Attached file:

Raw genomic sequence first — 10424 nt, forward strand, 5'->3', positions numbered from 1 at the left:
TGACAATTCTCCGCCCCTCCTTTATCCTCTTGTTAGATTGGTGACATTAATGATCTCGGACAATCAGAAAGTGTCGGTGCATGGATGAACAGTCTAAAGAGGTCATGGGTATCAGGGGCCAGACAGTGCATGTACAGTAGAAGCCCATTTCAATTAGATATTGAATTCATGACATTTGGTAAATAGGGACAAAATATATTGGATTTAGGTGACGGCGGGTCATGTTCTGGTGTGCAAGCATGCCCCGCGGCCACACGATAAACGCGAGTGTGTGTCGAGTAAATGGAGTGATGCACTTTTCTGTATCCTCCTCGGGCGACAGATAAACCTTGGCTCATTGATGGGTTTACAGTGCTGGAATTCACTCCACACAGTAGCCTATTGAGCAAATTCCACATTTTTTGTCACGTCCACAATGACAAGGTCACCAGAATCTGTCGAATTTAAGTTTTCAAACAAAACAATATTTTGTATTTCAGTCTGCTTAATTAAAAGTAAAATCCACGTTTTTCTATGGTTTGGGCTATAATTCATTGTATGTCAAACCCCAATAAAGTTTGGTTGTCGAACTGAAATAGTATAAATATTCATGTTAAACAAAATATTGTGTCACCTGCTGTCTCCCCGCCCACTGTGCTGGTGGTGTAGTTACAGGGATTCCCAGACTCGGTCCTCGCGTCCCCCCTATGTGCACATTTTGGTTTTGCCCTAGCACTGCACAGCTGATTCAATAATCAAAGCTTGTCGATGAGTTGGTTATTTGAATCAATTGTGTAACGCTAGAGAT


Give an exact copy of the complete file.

Raw genomic sequence first — 10424 nt, forward strand, 5'->3', positions numbered from 1 at the left:
TGACAATTCTCCGCCCCTCCTTTATCCTCTTGTTAGATTGGTGACATTAATGATCTCGGACAATCAGAAAGTGTCGGTGCATGGATGAACAGTCTAAAGAGGTCATGGGTATCAGGGGCCAGACAGTGCATGTACAGTAGAAGCCCATTTCAATTAGATATTGAATTCATGACATTTGGTAAATAGGGACAAAATATATTGGATTTAGGTGACGGCGGGTCATGTTCTGGTGTGCAAGCATGCCCCGCGGCCACACGATAAACGCGAGTGTGTGTCGAGTAAATGGAGTGATGCACTTTTCTGTATCCTCCTCGGGCGACAGATAAACCTTGGCTCATTGATGGGTTTACAGTGCTGGAATTCACTCCACACAGTAGCCTATTGAGCAAATTCCACATTTTTTGTCACGTCCACAATGACAAGGTCACCAGAATCTGTCGAATTTAAGTTTTCAAACAAAACAATATTTTGTATTTCAGTCTGCTTAATTAAAAGTAAAATCCACGTTTTTCTATGGTTTGGGCTATAATTCATTGTATGTCAAACCCCAATAAAGTTTGGTTGTCGAACTGAAATAGTATAAATATTCATGTTAAACAAAATATTGTGTCACCTGCTGTCTCCCCGCCCACTGTGCTGGTGGTGTAGTTACAGGGATTCCCAGACTCGGTCCTCGCGTCCCCCCTATGTGCACATTTTGGTTTTGCCCTAGCACTGCACAGCTGATTCAATAATCAAAGCTTGTCGATGAGTTGGTTATTTGAATCAATTGTGTAACGCTAGAGAT